New York City Mayor Michael Bloomberg has banned food donations to homeless shelters. Because the city is enforcing nutritional standards on shelters, and the food that well-meaning people donate to feed homeless people might have too much salt and fat and not enough fiber.
There's obvious paternalism at work here, though it hasn't been directed only at homeless people; Bloomberg has made a priority of food health and safety initiatives directed at all New Yorkers, and has been met by significant protest at times. But that's probably not the only motive here. Horace Boothroyd III suggests we should follow the money, and indeed, city shelters use institutional vendors to prepare the approved foods. What, one wonders, are the wages and working conditions at those vendors, and what are the profit margins?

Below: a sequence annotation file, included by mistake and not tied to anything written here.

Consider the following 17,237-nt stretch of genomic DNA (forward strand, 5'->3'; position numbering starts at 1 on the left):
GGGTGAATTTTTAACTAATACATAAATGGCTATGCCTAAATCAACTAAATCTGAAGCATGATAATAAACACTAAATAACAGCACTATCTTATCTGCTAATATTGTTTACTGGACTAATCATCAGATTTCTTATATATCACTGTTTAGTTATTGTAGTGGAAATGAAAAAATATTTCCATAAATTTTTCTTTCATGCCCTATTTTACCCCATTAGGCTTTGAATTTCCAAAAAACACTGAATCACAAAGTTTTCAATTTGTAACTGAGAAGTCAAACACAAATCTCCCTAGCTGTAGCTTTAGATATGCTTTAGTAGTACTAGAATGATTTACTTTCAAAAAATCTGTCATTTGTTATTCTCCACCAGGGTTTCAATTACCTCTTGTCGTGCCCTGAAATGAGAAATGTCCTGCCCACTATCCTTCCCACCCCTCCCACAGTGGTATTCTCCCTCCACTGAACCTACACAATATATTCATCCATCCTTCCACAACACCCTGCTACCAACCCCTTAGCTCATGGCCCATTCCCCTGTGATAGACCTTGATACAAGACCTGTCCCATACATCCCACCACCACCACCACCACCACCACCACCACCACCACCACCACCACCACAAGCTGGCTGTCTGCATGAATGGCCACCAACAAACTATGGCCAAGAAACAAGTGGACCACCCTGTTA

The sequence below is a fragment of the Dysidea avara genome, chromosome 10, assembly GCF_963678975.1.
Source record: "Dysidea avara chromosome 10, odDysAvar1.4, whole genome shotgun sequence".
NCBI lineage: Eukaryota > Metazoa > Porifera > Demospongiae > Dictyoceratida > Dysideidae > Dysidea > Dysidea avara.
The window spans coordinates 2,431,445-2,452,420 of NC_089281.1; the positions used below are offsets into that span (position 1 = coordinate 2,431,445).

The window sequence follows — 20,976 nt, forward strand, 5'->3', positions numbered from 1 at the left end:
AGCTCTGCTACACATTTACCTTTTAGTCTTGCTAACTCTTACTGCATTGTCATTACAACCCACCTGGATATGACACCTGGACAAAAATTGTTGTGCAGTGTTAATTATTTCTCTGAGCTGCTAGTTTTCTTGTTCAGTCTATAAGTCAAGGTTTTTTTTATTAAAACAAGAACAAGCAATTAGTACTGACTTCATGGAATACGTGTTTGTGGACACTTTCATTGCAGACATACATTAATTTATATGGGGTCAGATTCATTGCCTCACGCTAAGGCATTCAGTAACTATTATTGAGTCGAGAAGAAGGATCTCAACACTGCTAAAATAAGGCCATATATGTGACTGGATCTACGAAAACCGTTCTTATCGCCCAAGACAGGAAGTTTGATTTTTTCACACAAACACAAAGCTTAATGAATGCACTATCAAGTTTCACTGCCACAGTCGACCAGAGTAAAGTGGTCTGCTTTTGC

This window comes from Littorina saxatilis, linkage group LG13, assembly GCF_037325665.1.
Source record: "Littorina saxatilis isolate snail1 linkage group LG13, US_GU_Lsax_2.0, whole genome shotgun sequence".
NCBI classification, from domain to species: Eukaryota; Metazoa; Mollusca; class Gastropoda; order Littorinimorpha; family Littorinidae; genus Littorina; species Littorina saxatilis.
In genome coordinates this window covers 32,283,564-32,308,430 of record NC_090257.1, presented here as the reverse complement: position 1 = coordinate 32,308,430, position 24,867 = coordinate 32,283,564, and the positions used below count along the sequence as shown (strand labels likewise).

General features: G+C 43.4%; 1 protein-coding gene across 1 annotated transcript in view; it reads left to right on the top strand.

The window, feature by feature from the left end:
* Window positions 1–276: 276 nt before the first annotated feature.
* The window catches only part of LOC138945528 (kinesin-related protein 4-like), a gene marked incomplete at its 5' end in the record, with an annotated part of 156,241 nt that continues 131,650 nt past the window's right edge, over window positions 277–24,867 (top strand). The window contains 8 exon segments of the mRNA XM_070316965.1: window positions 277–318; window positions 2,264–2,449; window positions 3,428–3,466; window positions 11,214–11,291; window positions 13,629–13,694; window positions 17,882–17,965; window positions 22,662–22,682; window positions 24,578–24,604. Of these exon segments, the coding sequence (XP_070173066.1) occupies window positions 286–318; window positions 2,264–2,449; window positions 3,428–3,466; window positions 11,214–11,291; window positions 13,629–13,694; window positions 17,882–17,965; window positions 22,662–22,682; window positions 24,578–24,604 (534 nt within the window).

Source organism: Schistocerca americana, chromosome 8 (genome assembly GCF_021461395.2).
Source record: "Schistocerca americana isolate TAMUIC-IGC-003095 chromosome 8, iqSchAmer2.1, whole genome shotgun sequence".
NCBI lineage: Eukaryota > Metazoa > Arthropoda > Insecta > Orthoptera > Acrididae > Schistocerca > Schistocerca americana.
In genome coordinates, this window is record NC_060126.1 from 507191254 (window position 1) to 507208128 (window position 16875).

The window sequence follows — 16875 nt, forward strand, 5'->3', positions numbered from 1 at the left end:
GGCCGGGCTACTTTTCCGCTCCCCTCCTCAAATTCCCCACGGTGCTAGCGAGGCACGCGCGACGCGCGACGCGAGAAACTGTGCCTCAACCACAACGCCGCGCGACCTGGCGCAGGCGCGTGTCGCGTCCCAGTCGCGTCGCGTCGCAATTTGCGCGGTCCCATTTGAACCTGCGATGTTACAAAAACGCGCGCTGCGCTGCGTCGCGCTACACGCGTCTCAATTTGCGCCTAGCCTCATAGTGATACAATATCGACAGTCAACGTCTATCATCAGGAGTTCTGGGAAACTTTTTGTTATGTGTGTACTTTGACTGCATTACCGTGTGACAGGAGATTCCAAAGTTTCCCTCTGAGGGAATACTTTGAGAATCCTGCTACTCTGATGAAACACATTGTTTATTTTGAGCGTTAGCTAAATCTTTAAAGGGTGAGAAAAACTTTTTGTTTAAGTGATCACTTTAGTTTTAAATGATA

Meanwhile, as Sarah Jaffe points out, Bloomberg's commitment to making sure even homeless people have access to nutritionally balanced foods doesn't extend to asking grocery delivery service FreshDirect to accept nutritional assistance benefits or deliver to the poor neighborhood where its new taxpayer-funded facility will be located. So there's definitely reason to ask under what circumstances poor people's access to nutritious foods becomes an actionable priority for Bloomberg.